I wasn’t sure if I should go out into the garden and attempt to take pictures, ‘cause what are you gonna find in this climate in the middle of winter, but then I remembered the hellebores. What glorious plants they are, evergreen and blooming in January as if weather is not one of their concerns!

I had them in the back yard for a few years and still can’t adjust to the idea of winter bloom, especially since spring seems to make us wait longer and longer each year, or maybe it just feels like that to me, because I loathe the cold season.

Hellebores own the garden for almost two months, the only flowers in bloom until the early spring bulbs come along, then they share the garden with the other spring perennials for another two months, and boast the fruitfulness of their very pregnant seed heads until the middle of June.
They bloom in the sunshine, they bloom in the shade. They like dry clay, poor soil, neglect and overcrowding. Are these for real?

Gardeners say hellebores don’t like their roots disturbed. Before I learned this, I dug mine up in the middle of summer, unceremoniously chopped them up into small clumps and used them to populate an area of the garden that is as close to dry shade as it gets before it gets labeled impossible to plant. They loved it.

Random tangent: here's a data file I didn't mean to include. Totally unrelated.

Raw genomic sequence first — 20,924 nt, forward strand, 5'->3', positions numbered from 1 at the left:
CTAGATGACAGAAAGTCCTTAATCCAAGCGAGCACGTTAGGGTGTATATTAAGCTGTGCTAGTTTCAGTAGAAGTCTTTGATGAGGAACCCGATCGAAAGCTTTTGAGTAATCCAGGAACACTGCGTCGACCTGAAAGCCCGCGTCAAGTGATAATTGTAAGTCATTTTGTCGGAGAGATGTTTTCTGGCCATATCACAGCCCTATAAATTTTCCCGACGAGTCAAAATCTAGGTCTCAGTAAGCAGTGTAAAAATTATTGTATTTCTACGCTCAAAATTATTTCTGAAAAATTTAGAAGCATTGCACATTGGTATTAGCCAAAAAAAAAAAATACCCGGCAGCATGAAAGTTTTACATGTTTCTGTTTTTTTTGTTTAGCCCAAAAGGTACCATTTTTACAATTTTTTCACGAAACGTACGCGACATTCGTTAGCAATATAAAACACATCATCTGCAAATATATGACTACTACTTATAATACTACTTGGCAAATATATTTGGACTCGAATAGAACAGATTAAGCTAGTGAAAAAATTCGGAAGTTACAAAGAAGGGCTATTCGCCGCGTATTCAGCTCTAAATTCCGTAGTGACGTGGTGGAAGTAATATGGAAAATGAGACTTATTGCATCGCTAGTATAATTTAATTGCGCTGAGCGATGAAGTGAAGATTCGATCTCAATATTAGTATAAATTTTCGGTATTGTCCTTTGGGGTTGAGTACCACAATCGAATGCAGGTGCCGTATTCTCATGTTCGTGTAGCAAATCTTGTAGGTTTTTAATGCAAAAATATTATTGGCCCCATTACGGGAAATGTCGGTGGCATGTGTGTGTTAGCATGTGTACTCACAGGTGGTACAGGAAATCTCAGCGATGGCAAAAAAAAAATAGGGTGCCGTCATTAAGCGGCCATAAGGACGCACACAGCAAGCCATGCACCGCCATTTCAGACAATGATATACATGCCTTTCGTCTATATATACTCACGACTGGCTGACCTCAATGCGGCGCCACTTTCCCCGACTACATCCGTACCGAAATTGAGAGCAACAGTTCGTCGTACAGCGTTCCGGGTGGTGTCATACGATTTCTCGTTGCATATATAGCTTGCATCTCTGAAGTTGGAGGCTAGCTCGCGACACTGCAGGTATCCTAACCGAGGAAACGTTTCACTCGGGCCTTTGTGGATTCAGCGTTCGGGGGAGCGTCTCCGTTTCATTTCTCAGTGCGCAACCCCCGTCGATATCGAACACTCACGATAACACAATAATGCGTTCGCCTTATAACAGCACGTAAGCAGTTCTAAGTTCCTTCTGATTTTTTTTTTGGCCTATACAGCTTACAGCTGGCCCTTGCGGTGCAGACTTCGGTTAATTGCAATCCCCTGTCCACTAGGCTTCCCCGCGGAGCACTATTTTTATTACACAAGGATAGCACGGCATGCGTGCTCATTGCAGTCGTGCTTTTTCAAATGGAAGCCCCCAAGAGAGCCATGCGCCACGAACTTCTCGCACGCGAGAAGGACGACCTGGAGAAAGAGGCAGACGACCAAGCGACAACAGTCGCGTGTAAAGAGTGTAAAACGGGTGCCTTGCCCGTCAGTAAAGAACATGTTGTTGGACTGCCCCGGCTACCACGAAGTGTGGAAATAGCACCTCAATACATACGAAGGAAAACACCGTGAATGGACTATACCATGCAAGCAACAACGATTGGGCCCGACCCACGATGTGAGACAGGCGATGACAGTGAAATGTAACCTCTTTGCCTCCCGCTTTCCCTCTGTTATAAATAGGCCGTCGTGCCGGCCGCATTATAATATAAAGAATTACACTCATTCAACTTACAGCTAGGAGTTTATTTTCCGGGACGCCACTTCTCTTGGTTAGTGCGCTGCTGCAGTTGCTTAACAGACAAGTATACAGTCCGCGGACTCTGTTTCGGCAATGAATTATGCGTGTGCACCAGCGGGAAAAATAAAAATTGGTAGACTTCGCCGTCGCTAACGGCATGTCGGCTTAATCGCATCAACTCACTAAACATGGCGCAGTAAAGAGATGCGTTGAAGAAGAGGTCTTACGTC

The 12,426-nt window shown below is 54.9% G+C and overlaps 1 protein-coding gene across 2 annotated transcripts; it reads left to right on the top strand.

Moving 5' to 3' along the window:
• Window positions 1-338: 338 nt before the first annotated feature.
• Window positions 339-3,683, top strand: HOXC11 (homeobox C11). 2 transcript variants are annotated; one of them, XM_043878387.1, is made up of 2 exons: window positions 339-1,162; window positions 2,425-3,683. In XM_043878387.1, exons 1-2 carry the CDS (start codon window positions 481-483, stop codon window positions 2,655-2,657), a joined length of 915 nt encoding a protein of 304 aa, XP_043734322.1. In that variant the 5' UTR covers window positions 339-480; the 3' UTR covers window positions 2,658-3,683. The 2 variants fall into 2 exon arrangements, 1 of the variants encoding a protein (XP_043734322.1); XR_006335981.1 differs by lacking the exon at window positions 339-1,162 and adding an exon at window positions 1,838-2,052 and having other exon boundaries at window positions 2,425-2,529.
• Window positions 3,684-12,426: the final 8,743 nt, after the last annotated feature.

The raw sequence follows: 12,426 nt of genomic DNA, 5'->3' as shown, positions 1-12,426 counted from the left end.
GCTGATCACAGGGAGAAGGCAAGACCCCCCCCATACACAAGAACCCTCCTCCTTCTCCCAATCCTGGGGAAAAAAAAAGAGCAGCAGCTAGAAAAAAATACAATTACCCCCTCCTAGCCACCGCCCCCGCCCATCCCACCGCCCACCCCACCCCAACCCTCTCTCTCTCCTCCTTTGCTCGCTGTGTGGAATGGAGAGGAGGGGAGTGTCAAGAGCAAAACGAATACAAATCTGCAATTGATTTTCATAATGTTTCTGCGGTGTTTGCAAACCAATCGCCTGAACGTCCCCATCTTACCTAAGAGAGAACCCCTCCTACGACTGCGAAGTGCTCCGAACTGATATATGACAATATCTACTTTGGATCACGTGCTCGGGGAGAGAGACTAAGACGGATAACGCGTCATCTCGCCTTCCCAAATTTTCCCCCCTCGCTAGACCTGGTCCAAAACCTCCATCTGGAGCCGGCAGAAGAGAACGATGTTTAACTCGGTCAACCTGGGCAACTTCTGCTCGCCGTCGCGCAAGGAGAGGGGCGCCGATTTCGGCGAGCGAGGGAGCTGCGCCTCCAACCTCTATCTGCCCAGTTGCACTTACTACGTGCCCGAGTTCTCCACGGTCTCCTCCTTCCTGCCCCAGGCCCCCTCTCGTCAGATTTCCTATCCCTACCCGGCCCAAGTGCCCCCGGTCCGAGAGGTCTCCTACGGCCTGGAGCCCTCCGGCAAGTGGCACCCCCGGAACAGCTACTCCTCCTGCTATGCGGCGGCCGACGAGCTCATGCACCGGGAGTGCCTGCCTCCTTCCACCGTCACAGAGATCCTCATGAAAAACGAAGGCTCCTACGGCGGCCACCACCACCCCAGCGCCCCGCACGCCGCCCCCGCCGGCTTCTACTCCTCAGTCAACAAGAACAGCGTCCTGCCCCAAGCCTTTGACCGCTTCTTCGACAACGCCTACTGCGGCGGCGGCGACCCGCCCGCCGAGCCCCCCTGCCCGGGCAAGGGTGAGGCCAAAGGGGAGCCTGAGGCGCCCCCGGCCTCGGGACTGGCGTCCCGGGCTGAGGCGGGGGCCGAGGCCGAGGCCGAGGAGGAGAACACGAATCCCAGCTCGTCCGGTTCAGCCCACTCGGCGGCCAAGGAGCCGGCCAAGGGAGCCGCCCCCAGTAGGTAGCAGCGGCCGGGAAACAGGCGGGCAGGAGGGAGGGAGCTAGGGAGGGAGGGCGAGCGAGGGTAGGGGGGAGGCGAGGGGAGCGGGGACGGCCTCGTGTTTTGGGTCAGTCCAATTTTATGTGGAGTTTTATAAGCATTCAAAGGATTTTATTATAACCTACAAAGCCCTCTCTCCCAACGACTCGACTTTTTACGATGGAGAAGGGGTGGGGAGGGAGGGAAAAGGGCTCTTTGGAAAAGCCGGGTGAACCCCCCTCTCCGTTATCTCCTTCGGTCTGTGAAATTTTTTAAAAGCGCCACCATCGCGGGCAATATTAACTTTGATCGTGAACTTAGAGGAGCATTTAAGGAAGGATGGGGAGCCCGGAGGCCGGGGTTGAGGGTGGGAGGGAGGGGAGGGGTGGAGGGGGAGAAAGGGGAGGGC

Now I have an entire garden of hellebores, blooming faithfully at the end of January, right on schedule.

Author's Bio: 

Main Areas: Garden Writing; Sustainable Gardening; Homegrown Harvest
Published Books: “Terra Two”; “Generations”; "The Plant - A Steampunk Story"; "Letters to Lelia"; "Fair"; "Door Number Eight"
Career Focus: Author; Consummate Gardener;
Affiliation: All Year Garden; The Weekly Gardener; Francis Rosenfeld's Blog

I started blogging in 2010, to share the joy of growing all things green and the beauty of the garden through the seasons. Two garden blogs were born: allyeargarden.com and theweeklygardener.com, a periodical that followed it one year later. I wanted to assemble an informal compendium of the things I learned from my grandfather, wonderful books, educational websites, and my own experience, in the hope that other people might use it in their own gardening practice.